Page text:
COLLIN COUNTY SECURES ITS TEXAS HISTORIC BURIAL GROUNDS
DECEMBER 30, 2013
For sometime volunteers in Collin County have been busy working with the area cemeteries and granting them the Texas Historical Cemetery Markers (THCM), begun in 1998. Doing so helps the community to connect with the historic burial grounds where our pioneers and residents are buried. The Texas State Historical Commission has guidelines to follow before such a designation is granted. It also requires the cemetery be entered into the county deed records.
The volunteers clear the cemetery of overgrowth; inventory the stones and search for information on any of the unmarked graves. Putting all this in a sentence seems simple enough, but it isn’t. Clearing a cemetery is hard work that must be done by able-bodied people. Thankfully, the Sheriff’s department has a policy for helping with this hard work. Stones need to be uncovered, repaired, and cleaned if feasible using specific cleaning guidelines.
The crew inventorying the stones divides the ground into sections and begins adding the information on each stone, in each section, in a database. This must also include any ground depressions that might be an unmarked grave. Include the GPS location of the cemetery and the address or general location of the cemetery in the county.
To prevent further damage to a cemetery, a proper fence is a must. Damaged fencing must be repaired or replaced after careful consideration is given to what is appropriate. If livestock surrounds it, then a stronger fence is needed than one in an urban or suburban location. Gates must be secure but allow for proper visitation during designated hours.
In order for the local law enforcement or sheriff’s department to notify the cemetery owners of any vandalism observed on their regular drives by the burial ground, posting a sign with the cemetery’s name, owner’s name and a 24/7 phone number is a must, as well as a web site if there is one. For the McMillen Cemetery, we use the free Google Voice phone number on the sign, which rings two of our church members. The sheriff’s department patrols cemeteries outside city limits. Cemetery volunteers should also regularly monitor the site. Moderately lighting the area also discourages illegal activities.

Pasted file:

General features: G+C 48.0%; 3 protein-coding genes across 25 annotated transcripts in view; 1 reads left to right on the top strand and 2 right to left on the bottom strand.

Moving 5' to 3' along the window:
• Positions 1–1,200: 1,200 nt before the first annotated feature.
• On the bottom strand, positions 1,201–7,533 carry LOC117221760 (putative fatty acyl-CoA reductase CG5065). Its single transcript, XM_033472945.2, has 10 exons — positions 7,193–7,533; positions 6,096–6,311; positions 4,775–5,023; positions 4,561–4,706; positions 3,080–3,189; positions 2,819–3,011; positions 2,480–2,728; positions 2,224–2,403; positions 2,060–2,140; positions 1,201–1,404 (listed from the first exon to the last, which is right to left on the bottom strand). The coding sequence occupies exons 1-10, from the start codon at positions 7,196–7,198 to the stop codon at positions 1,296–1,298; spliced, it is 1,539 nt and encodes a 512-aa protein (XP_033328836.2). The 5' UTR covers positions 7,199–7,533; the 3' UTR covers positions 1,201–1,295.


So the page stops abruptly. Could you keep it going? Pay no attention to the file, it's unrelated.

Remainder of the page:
To locate all unmarked graves, Ground Penetrating Radar, (GPR) is the better method however it is very expensive. If the budget is cramped, as so many cemetery committee budgets are, then one might consider talking with a local grave dowser or grave witcher. Many dowsers work with cemetery restorers at no charge. We had this done for the McMillen Cemetery in Murphy and we found many possible unmarked graves we had not previously suspected. We marked these, outlined the grave as indicated by the dowser, and added these to our database.
The Collin County Historical Commission offers grants to some deserving cemetery projects. For more on this, contact Commission member and chair Larry Collins at firstname.lastname@example.org. When we needed funding for repairing the fence at McMillen Cemetery and clearing for six-feet outside the fenced area, the Historical Commission awarded us a $1,000 grant to help with expenses. As with any grant funding requested, there is a specific process to follow.
At the completion of the project, the State Historical Commission receives the database, the GPS location and the history of the burial ground to study before granting the Texas Historical Cemetery designation. Receiving the designation costs $75. If the cemetery committee wants to mark the cemetery with the bronze Texas Historical Cemetery medallion, the Texas Historical Commission supplies the application form. There is a fee for the marker, but this is often accomplished by donations.
Once the official designation process is complete, it has a positive impact on the community to insure its safety and security. Continued use of the site for educational events and heritage tours also sends a message to those who might desecrate it. Homeowners nearby, now aware of the significance of the site and provided with emergency contact information, act when unwanted actions occur.
The final step is to upload the history, with a biography, to the Historical Assets Committee to be Okayed by the Commissioners and that to be included on the Collin County Interactive Map, http://maps.collincountytx.gov/historical.html. Collin County is the only county to date to begin such an endeavor, although many other states have it. Also, please consider adding it to the FindAGrave.com Internet site.
Brenda Kellow has a bachelor's degree in history, teaches, and lectures on genealogy. Before retiring to publish her family’s histories in 2007, Brenda held certification as a Certified Genealogist and as a Certified Genealogical Instructor. Send reunion announcements, books to review, and genealogy queries to: TracingOurRoots@gmail.com.